3. For each $ j = 1, \ldots, J $:

    1. Find the set of indices $ S = \cbrace{s_{1}, \ldots, s_{m_{j}}} $ such that $ |W_{i, j}| > \eta $ for $ i = 1, \ldots, m_{j} $.

    2. Find the exact location of the outlier among original observations. For instance, if $ s_{i} $ is an index associated with an outlier:

      • If the wavelet transform is the DWT, the original observation associated with that outlier is either $ 2^{j}s_{i} $ or $ (2^{j}s_{i} - 1) $. To discern between the two, let $ \tilde{\mu} $ denote the mean of the original observations with observations located at $ 2s_{i} $ and $ (2s_{i} - 1) $. That is: $$ \tilde{\mu} = \frac{1}{T-2}\sum_{t \neq 2^{j}s_{i}\, ,\, (2^{j}s_{i} - 1)}{y_{t}} $$ If $ |y_{2^{j}s_{i}} - \tilde{\mu}| > |y_{2^{j}s_{i} - 1} - \tilde{\mu}| $, the location of the outlier is $ 2^{j}s_{i} $, otherwise, the location of the outlier is $ (2^{j}s_{i} - 1) $.

      • If the wavelet transform is the MODWT, the outlier is associated with observation $ i $.

Example: Bilen and Huzurbazar (2002) Outlier Detection

To demonstrate outlier detection, data is obtained from the US Geological Survey website As discussed in Bilen and Huzurbazar (2002), data collected in this database comes from many different sources and is generally notorious for input errors. Here we focus on a monthly dataset, collected at irregular intervals from May 19876 to June 2020, measuring water conductance at the Green River near Greendale, UT. The dataset is identified by site number 09234500.

A quick summary of the series indicates that there is a large drop from typical values (500 to 800 units) in September 1999. The value recorded at this date is roughly 7.4 units. This is an unusually large drop and is almost certainly an outlying observation.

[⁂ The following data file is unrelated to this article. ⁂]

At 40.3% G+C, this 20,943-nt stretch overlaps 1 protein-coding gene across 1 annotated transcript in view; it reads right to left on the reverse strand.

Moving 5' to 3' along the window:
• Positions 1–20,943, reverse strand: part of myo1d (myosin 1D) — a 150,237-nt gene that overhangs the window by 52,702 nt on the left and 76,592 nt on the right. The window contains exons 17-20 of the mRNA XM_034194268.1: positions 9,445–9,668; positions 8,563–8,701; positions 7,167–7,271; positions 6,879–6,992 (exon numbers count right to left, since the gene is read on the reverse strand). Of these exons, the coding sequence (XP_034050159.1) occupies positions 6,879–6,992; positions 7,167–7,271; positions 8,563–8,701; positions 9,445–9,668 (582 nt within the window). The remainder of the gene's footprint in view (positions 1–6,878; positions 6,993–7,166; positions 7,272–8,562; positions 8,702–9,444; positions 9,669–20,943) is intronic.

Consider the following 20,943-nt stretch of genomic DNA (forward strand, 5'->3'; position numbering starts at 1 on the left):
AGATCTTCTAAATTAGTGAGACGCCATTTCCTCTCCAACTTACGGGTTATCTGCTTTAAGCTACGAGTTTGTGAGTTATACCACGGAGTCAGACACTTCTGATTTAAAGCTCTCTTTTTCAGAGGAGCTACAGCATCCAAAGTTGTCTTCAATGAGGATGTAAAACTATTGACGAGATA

In an attempt to identify the aforementioned outlier, and perhaps uncover others, we use aforementioned wavelet outlier detection method. We stick with the defaults suggested in the paper and use a DWT transform with a Haar filter, universal threshold, a mean median absolute deviation estimator for wavelet coefficient variance, and a maximum decomposition scale set to unity.

To proceed, either download the data from the source, or open the tab Outliers in the workfile provided. The series we're interested in is WATER_CONDUCTANCE. Next, open the series window and proceed as follows:
  1. Click on View/Wavelet Analysis/Outlier Detection...
  2. Set the Max scale dropdown to 1.
  3. Under the Threshold group, set the Method dropdown to Hard.
  4. Under the Wavelet coefficient variance group, set the Method dropdown to Mean Med. Abs. Dev..
  5. Click on OK.

Figure 16: Water Conductance: Outlier Detection

The output is a spool object with the spool tree listing the summary, outlier table, and outlier graphs for each scale (in this case just one). The first of these is a summary of the outlier detection procedure performed. Next is a table listing the exact location of a detected outlier along with its value and absolute deviation from the series mean and median, respectively. The plot that follows is that of the original series with red dots identifying outlying observations along with a dotted vertical line at said locations for easier identification.

Evidently, the large outlying observation in September 1999 is accurately identified. In addition there are three other possible outlying observations identified in September 1988, January 1992, and June 2020.


In this first entry of our series on wavelets, we provided a theoretical overview of the most important aspects in wavelet analysis. Here we demonstrated how these principles are applied to real and artificial data using the new EViews 12 wavelet engine.



  1. Bilen C and Huzurbazar S (2002), "Wavelet-based detection of outliers in time series", Journal of Computational and Graphical Statistics. Vol. 11(2), pp. 311-327. Taylor & Francis.
  2. Greenblatt SA (1996), "Wavelets in econometrics", In Computational Economic Systems. , pp. 139-160. Springer.
  3. Pesaran MH (2007), "A simple panel unit root test in the presence of cross-section dependence", Journal of applied econometrics. Vol. 22(2), pp. 265-312. Wiley Online Library.